Worm Breeder's Gazette 9(3): 73
These abstracts should not be cited in bibliographies. Material contained herein should be treated as personal communication and should be cited as such only with the consent of the author.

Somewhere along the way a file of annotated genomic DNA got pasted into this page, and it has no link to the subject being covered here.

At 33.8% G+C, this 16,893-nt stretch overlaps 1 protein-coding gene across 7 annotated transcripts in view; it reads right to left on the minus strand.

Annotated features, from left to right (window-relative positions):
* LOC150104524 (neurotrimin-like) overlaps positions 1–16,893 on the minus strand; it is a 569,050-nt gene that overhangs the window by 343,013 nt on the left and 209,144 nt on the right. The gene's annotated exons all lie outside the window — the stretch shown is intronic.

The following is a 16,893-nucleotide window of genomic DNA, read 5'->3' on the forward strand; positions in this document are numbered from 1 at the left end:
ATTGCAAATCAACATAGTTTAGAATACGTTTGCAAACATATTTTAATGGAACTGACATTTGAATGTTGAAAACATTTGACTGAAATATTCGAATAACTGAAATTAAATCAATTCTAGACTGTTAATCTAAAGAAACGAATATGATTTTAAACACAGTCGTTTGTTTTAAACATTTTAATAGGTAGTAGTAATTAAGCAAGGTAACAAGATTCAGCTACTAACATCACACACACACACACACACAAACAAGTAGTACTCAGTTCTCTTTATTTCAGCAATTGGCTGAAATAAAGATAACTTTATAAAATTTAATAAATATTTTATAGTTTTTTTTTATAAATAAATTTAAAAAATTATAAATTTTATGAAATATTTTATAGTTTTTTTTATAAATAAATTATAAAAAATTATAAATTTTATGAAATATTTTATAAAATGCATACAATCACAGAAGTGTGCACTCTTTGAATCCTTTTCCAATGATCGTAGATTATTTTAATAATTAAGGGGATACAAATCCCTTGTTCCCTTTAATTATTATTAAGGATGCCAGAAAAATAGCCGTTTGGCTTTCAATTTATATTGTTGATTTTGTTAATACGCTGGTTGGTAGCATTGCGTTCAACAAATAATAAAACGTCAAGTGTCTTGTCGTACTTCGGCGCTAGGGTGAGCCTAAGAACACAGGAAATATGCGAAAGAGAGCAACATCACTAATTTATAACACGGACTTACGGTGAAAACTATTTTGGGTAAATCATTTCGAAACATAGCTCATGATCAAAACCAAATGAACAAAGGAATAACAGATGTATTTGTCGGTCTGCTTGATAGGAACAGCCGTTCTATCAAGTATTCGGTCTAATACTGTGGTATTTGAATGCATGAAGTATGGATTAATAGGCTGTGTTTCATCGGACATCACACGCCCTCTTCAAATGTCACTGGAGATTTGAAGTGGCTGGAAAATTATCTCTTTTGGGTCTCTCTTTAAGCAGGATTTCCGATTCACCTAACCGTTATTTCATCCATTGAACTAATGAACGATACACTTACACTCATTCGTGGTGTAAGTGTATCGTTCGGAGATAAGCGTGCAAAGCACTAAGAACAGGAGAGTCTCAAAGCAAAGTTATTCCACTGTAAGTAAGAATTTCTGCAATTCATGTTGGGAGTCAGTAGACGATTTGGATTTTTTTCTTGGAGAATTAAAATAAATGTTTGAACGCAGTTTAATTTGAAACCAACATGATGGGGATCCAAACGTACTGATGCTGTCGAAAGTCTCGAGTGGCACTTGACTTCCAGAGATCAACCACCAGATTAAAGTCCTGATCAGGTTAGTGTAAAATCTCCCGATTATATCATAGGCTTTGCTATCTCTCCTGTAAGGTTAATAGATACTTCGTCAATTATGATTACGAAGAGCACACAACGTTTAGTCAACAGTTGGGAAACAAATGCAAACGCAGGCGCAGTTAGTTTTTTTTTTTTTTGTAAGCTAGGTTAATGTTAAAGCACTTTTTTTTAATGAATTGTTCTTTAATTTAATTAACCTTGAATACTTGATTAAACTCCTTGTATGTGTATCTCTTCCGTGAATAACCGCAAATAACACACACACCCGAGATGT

Recently our laboratory has cloned and sequenced six hsp16 genes at two chromosomal loci. Regulatory sequences responsible for hsp16 heat induction have also been investigated by cloning the hsp16 genes, and in vitro constructed mutants thereof, into bovine papilloma virus vectors and transfecting the various constructions into mouse C127 cells. By assaying hsp16 heat inducibility in selected C127 clones, it has been shown that C. elegans hsp16 regulatory sequences are correctly recognized in mouse cells and features of these 5' regulatory sequences important for proper heat induction have been delineated. We are now determining if the hsp16 genes in C. elegans share any of the chromatin structural features identified in the heat shock genes of other organisms by examining nuclease hypersensitive sites within the genes and flanking sequences. To facilitate this investigation we have developed a simple and rapid method for preparing large amounts of nuclei from frozen eggs, larvae and adults. These nuclei are essentially free of endogenous nuclease and protease activity and appear to be an excellent substrate for investigating chromatin structure in C. elegans.The starting material consists of viable eggs or worms pelleted and resuspended with one-half the pellet volume of buffer A (250 mM sucrose; 10 mM Tris, pH 8.0; 10 mM MgC12; 1 mM EGTA) and frozen into balls by dripping the slurry slowly into liquid nitrogen. At all stages of the procedure, buffers contain 0.2 mM PMSF and 7 mM mercaptoethanol, added fresh. The frozen balls are stored at -70 C until needed. Worms and larvae should be freed of bacteria by flotation in 30% sucrose, followed by a couple of washes in buffer A prior to freezing. For a typical experiment nuclei are prepared by grinding one to two grams of frozen balls into a fine dust (Espresso grind) using a Waring blender equipped with a small, covered stainless steel cup (30 ml) that has been cooled on dry ice. The grinding usually takes a couple of 15-30 second bursts at the highest speed. Small dry ice chips may be added as a grinding agent and to maintain temperature, but be careful of pressure build up. A chilled mortar and pestle also works, but is less convenient. The worm dust is allowed to warm until it just melts, then 10 ml of ice-cold buffer A is added and the mixture blended at the highest speed for another 15-30 seconds. The homogenate is collected and the blender cup rinsed with two more 10 ml aliquots of buffer A that are pooled with the homogenate. All subsequent steps are carried out at 0-4 C. Nuclei and debris are then pelleted at 4,000 x g for 5 minutes using a swing-out rotor (HB-4). The pellet is resuspended in 10 ml of buffer A containing 0.25% NP-40, plus 0.1% Triton X-100 and homogenized using ten strokes of a Dounce homogenizer with a tight fitting pestle. The debris is removed by a low speed spin (40 x g for 5 minutes) and the supernatant containing the nuclei is carefully aspirated and kept on ice. The debris pellet is reextracted by vortexing at maximum speed for 15-30 seconds in 10 ml of buffer A without detergent. The debris is removed again by a low speed spin and the nuclei pooled. The debris pellet is reextracted one to two more times or until the turbidity of the supernatant drops significantly. The pooled nuclei are pelleted at 4, 000 x g for 5 minutes, resuspended in 10 ml of buffer A and pelleted once again. We routinely obtain the highest yield of nuclei from eggs, with yields in the order of one to two mg of DNA per gram of worms (wet weight). Phase-contrast and fluorescence microscopy (using DAPI and ethidium bromide staining) indicate that the nuclei are clean, with little or no cytoplasmic tags. There is some contamination by shards of cuticle, but this is estimated to be less than 1%. Pelleting the nuclei through 2.5 M sucrose doesn't appear to significantly improve the purity. We have used 18% SDS-PAGE to verify the absence of proteolytic activity during incubations up to 60 minutes at 37 C. Furthermore, all the histones are represented with little or no apparent contamination from ribosomal proteins. Similarly, high percentage agarose gels and Southern blots have confirmed the absence of endogenous nuclease activity and micrococcal nuclease digests reveal a typical nucleosomal banding pattern with no evidence of nucleosome sliding. We are currently using nuclei prepared by this procedure to map nuclease hypersensitive sites within the hsp16 loci from both control and heat shocked eggs and worms. We have been able to obtain data for a variety of nucleases, including DNase I, micrococcal nuclease, S1 and the N. crassa nuclease. These data are beginning to reveal interesting features about chromatin structure and gene regulation in C. elegans and, hopefully, the relative ease with which nuclei may be prepared will encourage other laboratories to undertake similar investigations.